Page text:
Hajjarian spent the early years of the Khatami presidency promoting political and journalistic concerns. Alongside Abbas Abdi, Mohsen Mir-Damadi and Mohammed Reza Khatami (President Khatami's brother), Hajjarian established the Islamic Iran Participation Front (IIPF), which subsequently became the main bastion of pro-reform activists. Hajjarian intended the IIPF to mature into a conventional political party. Other prominent reformists shared this hope. The former spymaster's journalistic activities, exemplified by his editorials at the Tehran daily Asr-e-Ma, were designed to engineer the right context and climate for the political fortunes of the IIPF and the wider reform movement.

Hajjarian devoted himself to tackling some of the most important intractable philosophical and political problems of the revolution. His attempts to diminish the powers of the institution of Velayat-e-Faghih, the supreme symbol of clerical hegemony in the Islamic Republic, were designed to champion the "democratic" basis of the revolution at the expense of its metaphysical concoctions. However Hajjarian, like the other chief reformists, was careful not to irremediably sabotage the theoretical foundations of the Islamic State. Indeed he proves himself reluctant to reject theocracy. Instead Hajjarian presents a taxonomy of theocracies: theo-autocracy, theo-aristocracy and theo-democracy. The implications are clear; Iranians can attain representative government within the paradigm of the Islamic State and hence have no need to seek secular solutions. This is not to say Hajjarian does not identify and elucidate the Achilles Heel of the theocratic component of the regime. Through his encyclopedic grasp of both Islamic and Western philosophy, and their historical context, Hajjarian elaborates on certain subtle theoretical and religious facts. The unlikely editorialist tacitly conveys that Shiite Islam, through its inherent penchant for interpretative diversity coupled with its amorphous ecclesiastical structure, is ill equipped to sustain a theocracy in the post-modern age. The theocratic ideology in Iran, therefore, lacks religious, historical, institutional and ideological legitimacy.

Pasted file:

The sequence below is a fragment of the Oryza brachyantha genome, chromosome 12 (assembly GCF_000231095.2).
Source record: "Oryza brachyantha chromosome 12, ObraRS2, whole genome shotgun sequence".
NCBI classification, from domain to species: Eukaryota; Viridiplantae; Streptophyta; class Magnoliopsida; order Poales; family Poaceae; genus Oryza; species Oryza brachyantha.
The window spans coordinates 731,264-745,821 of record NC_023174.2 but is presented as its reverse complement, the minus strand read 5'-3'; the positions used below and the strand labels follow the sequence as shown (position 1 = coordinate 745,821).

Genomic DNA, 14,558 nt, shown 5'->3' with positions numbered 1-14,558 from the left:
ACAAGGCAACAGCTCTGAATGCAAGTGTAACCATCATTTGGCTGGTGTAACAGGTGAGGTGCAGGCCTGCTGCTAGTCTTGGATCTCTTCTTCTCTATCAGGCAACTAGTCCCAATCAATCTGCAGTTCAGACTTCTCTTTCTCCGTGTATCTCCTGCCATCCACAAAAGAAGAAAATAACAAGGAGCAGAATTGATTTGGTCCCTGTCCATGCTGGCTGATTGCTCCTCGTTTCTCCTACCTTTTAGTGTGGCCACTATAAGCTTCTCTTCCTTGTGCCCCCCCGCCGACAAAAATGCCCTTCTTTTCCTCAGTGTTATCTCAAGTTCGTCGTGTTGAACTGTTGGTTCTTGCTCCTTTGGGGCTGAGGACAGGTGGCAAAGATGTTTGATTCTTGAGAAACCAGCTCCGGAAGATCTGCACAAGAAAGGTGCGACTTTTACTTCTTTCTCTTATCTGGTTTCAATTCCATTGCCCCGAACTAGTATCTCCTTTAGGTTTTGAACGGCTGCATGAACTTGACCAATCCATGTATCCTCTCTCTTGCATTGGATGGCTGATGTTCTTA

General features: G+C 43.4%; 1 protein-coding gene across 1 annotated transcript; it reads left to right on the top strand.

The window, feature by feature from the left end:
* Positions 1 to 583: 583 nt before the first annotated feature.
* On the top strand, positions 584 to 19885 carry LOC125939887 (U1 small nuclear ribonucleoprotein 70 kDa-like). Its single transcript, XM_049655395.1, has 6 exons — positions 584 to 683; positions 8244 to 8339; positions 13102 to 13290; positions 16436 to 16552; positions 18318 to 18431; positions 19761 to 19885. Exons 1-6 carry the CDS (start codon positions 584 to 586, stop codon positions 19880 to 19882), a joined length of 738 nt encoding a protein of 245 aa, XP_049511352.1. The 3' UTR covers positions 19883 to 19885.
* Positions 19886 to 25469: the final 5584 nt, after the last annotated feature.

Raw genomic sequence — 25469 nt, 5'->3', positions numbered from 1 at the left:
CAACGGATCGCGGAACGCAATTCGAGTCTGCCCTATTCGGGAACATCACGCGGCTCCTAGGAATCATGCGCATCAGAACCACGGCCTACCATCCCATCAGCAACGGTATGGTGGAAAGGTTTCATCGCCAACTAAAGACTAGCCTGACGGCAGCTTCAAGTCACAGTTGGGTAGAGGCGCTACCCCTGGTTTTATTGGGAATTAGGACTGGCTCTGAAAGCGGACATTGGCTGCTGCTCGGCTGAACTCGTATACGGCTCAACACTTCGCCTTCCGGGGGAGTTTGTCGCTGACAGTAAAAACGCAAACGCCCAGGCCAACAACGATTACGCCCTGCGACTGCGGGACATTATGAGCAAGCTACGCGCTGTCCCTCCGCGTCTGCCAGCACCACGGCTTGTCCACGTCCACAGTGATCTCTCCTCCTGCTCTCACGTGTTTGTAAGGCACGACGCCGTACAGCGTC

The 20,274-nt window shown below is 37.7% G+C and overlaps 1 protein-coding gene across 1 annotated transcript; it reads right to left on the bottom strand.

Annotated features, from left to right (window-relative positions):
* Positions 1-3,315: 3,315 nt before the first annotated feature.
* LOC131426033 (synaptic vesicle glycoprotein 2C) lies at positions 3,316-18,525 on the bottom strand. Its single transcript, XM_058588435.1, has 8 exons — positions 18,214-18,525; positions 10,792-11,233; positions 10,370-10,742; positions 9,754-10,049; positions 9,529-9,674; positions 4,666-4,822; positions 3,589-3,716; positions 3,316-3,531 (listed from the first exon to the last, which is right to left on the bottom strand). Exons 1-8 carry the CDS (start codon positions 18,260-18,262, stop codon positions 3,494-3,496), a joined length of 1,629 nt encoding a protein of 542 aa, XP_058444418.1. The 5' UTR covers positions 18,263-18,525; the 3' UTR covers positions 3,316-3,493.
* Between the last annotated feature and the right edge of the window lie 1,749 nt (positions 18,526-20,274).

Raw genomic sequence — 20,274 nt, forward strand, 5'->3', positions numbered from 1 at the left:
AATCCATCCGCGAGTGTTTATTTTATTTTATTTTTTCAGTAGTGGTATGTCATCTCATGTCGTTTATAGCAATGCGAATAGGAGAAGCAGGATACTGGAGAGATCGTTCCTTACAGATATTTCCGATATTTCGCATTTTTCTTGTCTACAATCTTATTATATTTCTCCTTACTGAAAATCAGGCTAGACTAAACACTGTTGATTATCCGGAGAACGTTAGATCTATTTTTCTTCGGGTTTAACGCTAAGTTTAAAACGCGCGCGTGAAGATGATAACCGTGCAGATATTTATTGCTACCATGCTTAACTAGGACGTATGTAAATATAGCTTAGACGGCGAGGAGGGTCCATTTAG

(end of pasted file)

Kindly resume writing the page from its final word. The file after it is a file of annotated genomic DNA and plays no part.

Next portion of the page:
Hajjarian's reluctance to deduce the obvious conclusions from his innovative approach to analyzing the theoretical incongruities of the Islamic regime was symptomatic of the security-intelligence elite's inability to irretrievably break with the core ideological premises of the Islamic revolution. Indeed as the conservative forces of the regime escalated their assaults on the vestiges of the reform movement, the elite displayed a unique and bizarre tolerance for the injustices inflicted upon them. As one after another of the prominent reform personalities were attacked or jailed on trumped-up charges, the elite exercised remarkable self-restraint in order not to "destabilize" the Islamic Republic. Hajjarians's own reaction to an attempt on his life which left him partially paralyzed is particularly instructive. He refrained from public displays of bitterness and declared that he had "forgiven" the would-be assassins.[14] Other reform personalities, such as Interior minister Abdollah Nouri and former chief prosecutor Moussavi Khoiniha displayed common traits as they were handed down stiff sentences. They all put up a spirited defense of their ideas and all displayed an unflinching loyalty to the Islamic revolution.

The muzzling of the reform movement, which entered a new intensive phase in August 2000 with the intervention of Ayatollah Khamenei to end a parliamentary debate over press reforms, has seemingly undermined the prospects for fundamental change in the Islamic Republic. However it would be a mistake to underestimate the elite's achievements over the past six years. Through its innovative press assault and relentless attempts to undermine the non-elected institutions and metaphysical concoctions of the regime, the elite sustained the Khatami presidency. Indeed it has been President Khatami's inability to seize opportunities provided by the elite that has contributed to the present sorry state of the reform movement. Khatami proved to be overly patient and displayed excessive compromising proclivities. Nevertheless the elite has shown that there is ample scope within the Islamic Republic for dissent and it provided the more literary and informed sections of the population with the theoretical and practical tools to rationally criticize the regime. In a country with a long history of patrimonial autocracy, marked by a seemingly irremediable gulf between the people and their political elites and distorted development of civic institutions, this can be construed as a major achievement.